Honesty & Integrity – Best Policy
Good corporate governance pays off at CapitaLand
Issue: Apr 2010
Dang Ngoc Chau declined gratitude money in a culture where accepting them is common.
30-year-old sales executive, Dang Ngoc Chau, received 10 million VND (US$600) in an envelope when one of the buyers who bought three units of Mulberry Lane, CapitaLand’s first residential development in Hanoi, handed her the signed purchasing contract. It was a gift to thank Chau for her service.
This was the second time Chau’s customer tried to give her cash. It was her way of saying “thank you”.
“I rejected her gesture the first time. I think she felt lucky to have been able to buy three units of CapitaLand’s first project in Hanoi thus she wanted to reward me. It’s cultural in Vietnam to give money when the customers are happy. It is also common for people to receive these gifts,” says Chau.
But to Chau, serving her customer well is her job and receiving such gifts goes against her principle as well as CapitaLand’s corporate governance policy.
“To me, it’s very difficult to be fair once you have received someone’s gift. My job is to make every buyer happy. If I receive their gifts, I will be working for them, not my company,” says Chau.
Chau thus readily declared the 10 million VND gift. Her manager and her decided to convert the cash into advance payment for that customer’s purchases.
Chau’s story, among many, is a testament to CapitaLand’s successful education of its core values of honesty and integrity.
Known to observe and practise good corporate governance with a high level of transparency between the Group and its shareholders, CapitaLand spares no effort to ensure that what it practises at the management and board level cascades to the men on the ground.
“Commitment to the highest standard of honesty and integrity is one of CapitaLand’s core values. Our Group President and CEO, Mr Liew Mun Leong, sets the tone on CapitaLand’s strict policy of zero tolerance on bribery and corruption; and he reiterates the importance of this policy in his management talks, dialogue sessions, staff communication forums and also in his Sunday emails to all staff, both locally and overseas. The respective SBU CEOs follow through with their management talks, dialogue sessions and staff communication forums to shape, build and maintain a culture of honesty and integrity in their business units.” says Ting Tong Koi, Senior Vice President of Operations Compliance Unit at CapitaLand.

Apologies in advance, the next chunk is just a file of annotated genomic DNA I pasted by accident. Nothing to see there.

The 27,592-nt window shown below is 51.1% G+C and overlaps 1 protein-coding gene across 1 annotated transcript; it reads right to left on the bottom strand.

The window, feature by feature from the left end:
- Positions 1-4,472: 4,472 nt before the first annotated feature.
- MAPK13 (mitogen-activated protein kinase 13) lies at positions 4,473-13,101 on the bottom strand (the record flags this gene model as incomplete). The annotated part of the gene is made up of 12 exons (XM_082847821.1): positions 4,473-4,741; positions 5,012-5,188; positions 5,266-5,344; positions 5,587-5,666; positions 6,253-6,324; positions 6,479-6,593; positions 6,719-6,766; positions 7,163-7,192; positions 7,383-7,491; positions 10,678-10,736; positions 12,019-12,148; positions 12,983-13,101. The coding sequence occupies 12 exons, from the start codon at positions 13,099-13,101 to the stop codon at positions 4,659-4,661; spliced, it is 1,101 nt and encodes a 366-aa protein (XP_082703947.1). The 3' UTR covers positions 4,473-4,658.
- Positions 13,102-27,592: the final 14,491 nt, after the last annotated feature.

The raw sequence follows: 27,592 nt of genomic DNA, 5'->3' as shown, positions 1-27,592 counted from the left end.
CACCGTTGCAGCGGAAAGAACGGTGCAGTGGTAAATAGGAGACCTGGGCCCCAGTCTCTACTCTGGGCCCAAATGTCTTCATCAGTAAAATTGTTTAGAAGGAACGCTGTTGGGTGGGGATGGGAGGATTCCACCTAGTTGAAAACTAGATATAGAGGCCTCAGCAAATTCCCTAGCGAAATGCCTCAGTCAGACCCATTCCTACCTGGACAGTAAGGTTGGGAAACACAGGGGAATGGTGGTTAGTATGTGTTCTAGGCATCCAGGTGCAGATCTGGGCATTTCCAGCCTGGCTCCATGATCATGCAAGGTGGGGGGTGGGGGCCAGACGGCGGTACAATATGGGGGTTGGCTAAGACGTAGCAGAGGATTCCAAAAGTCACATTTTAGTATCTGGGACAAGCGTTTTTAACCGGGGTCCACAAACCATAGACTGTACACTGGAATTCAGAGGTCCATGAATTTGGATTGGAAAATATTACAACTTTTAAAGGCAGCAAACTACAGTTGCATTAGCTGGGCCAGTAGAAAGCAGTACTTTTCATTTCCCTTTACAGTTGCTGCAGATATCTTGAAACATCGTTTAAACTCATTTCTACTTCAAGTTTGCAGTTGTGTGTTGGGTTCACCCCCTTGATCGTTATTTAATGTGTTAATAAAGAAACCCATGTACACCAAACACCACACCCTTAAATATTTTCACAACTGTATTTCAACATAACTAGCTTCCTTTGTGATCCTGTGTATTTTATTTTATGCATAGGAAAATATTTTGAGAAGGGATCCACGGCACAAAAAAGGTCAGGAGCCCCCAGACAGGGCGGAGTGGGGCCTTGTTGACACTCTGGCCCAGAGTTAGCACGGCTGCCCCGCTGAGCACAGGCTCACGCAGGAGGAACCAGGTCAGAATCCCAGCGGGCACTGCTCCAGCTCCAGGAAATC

Experts say accepting gratitude money is a very common issue in corporate governance. “An important aspect of corporate governance is to ensure this principal-agent problem is reduced or eliminated through processes set in place,” says Director of Centre for Corporate and Investor Responsibility at Sim Kee Boon Institute at Singapore Management University, Professor Jeremy Goh.
But for a multinational company like CapitaLand that has presence in more than 110 cities in over 20 countries, keeping the message consistent and in environments where accepting gratitude money or outright bribery is cultural can be a tricky business.
“There are grey areas. In cultures where giving a red packet as a gesture of thanks, if the person doesn’t accept it, it is seen as rude or giving ‘no face’ to the giver. What do you do then? Well, you can either declare it to the company or accept the red packet but not the money. You then have to explain that this is company policy but you will accept the empty red packet as a gesture of accepting his gratitude,” advises Goh.
Being offered commission by suppliers is a constant affair that Tran Nguyen Minh Phuong stands against.
But good corporate governance should and can transcend cultural considerations. In the mind of 32 year-old Tran Nguyen Minh Phuong there is no doubt what honesty and integrity mean in CapitaLand.
Phuong, who has been working as a marketing manager in the Vietnam office for four years, was presented with a cash gift by an outdoor billboard supplier.
“The guy came into the office and handed me 3 boxes: one for my boss; one for my colleague from the corporate department and the third box was for me. We all opened our boxes because we wanted to share what we thought were chocolates with our other colleagues. The first two boxes were chocolates but inside my box was a stack of cash,” she recounted.